Andrew Bogut

Led by Andre Iguodala, Warriors win phenomenal Game 1 of NBA Finals in OT

It was a game that could’ve gone five more overtimes and no one would’ve minded, but the Warriors outscored the Cavaliers 10-2 in the extra session to win 108-100 and take a 1-0 lead in the 2015 NBA Finals.

Check that — a few players on Cleveland probably would’ve minded if they had to play an extra 25 minutes. While the Warriors played 10 guys and got solid contributions from nearly all of them (ahem, Leandro Barbosa), the Cavs played eight and were carried by their starting five. LeBron James was a one-man show at several points of this fantastic game, scoring 44 points in 46 minutes. Incredibly, Kyrie Irving played 44 minutes and was an effective all-around player throughout, but he re-injured his left knee in overtime, left Oracle on crutches, and is questionable for Game 2.

That’s what makes the result of Game 1 so great for Golden State and so catastrophic for Cleveland — the Cavs had a huge lead, they had a chance to close this one out in regulation, and now they could be without their second-best player for one game or even longer. James was talented and powerful enough to come THIS close to willing the Cavs to victory on Thursday night in Oakland. Cleveland is already without one of its “Big Three.” Is it possible for James to keep his team in this series without two?

Andre Iguodala to the rescue

While the Warriors started slowly (“We all had nerves that first quarter, you could tell just how we there throwing the ball around,” said Klay Thompson), the Cavs roughed up the Warriors without playing dirty — their dominance in the first quarter seemed to come from the confidence emanating from their transcendent superstar, which manifested in the form of offensive rebounds, Cavaliers scrambling for loose balls, and stingy play on the defensive end.

Great defense even came from Irving, of all people. The point guard who’s known as a scorer first (and a defender dead last) played extremely well, and he came up with a block that could’ve been the play of the game if James would’ve made the third game-winner at Oracle Arena of his career.

Notice in that second video, the defense from Andre Iguodala.

  • The screen from Iman Shumpert did nothing (although Shumpert came close to sucking the life out of Northern California with that desperation heave from the corner that almost went in at the buzzer).
  • Iguodala’s hands were so active, fighting against James’ right arm to make sure that he wasn’t able to go left and take the step-back he wanted (the same step-back that had killed the Warriors two times before, including one last year over Iguodala) from too close to the basket.
  • Then Iguodala swiped down at the ball as James gathered, close enough to bug the King but without making the kind of contact that would’ve led to game-ending free throws.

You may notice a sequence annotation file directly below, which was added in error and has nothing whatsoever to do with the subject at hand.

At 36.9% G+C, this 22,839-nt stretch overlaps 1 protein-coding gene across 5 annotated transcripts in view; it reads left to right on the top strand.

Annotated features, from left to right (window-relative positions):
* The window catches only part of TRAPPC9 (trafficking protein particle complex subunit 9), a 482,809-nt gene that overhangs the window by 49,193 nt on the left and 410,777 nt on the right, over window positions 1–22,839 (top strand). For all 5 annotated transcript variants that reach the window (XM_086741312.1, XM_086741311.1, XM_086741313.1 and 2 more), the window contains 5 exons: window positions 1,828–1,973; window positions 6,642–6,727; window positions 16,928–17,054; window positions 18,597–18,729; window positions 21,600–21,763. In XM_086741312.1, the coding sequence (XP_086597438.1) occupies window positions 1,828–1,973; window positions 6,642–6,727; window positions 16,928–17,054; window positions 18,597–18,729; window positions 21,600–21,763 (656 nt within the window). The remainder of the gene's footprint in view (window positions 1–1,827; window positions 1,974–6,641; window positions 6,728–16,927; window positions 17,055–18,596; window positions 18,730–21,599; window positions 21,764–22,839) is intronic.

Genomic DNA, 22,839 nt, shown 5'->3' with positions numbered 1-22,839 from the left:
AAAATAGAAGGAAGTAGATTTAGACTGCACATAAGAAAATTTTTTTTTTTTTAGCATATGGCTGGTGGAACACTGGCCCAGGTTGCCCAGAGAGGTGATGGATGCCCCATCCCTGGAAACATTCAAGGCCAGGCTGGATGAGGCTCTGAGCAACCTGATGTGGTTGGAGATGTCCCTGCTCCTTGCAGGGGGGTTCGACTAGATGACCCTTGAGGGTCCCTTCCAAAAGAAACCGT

• Finally, Iguodala challenged the shot about as well as any human could, once again while not fouling.

Iguodala was an absolute beast in this game. He crossed up James and dunked to end the first quarter, a play that lifted everyone’s spirits after a disastrous first 11 minutes and 55 seconds. He did nearly the same thing at the end of the third quarter, as he stole the ball from James. The ball went to Barnes, who passed to a streaking Iguodala who evaded J.R. Smith and finished with another slam. Iguodala went 6-for-8 from the floor, even making a shot with one shoe off. But the offense (as Kerr has said before in these playoffs) is just gravy — the biscuits came in the form of his energy-sapping defense against James, in his first game after eating James Harden for breakfast.

Steve Kerr: “I thought he was fantastic. Andre is one of the smartest defenders I’ve ever seen.”

Thompson: “Well, Andre, he’s one of the best defenders in the league, and obviously LeBron had a great game. But he made it so tough on him that last quarter and a half. He’s got long arms. He’s very active. Some of the best hands I’ve ever seen, and he did it on both ends.”

Iguodala: “I had a really good vet. I’ll never forget the information my vets gave me. Aaron McKie, when I was a rookie, he was walking me through it, because I was starting and guarding a lot of those guys. He always said make it hard for them. NBA is about scoring. You’ve got a lot of talented players, guys are going to score the points. You’ve got to get stops. The thing to do is make it hard for them. Don’t foul them. Make them take tough shots and the routes hard.”

James was 9-for-16 against everyone else the Warriors threw at him (mostly Harrison Barnes, with a little bit of Draymond Green, Thompson and even Stephen Curry mixed in). Iguodala took a lot of punishment, too. 

It was a great game for Iguodala, but as I wrote earlier, he was one of many Warriors who contributed mightily in the franchise’s first Finals game in 40 years. 

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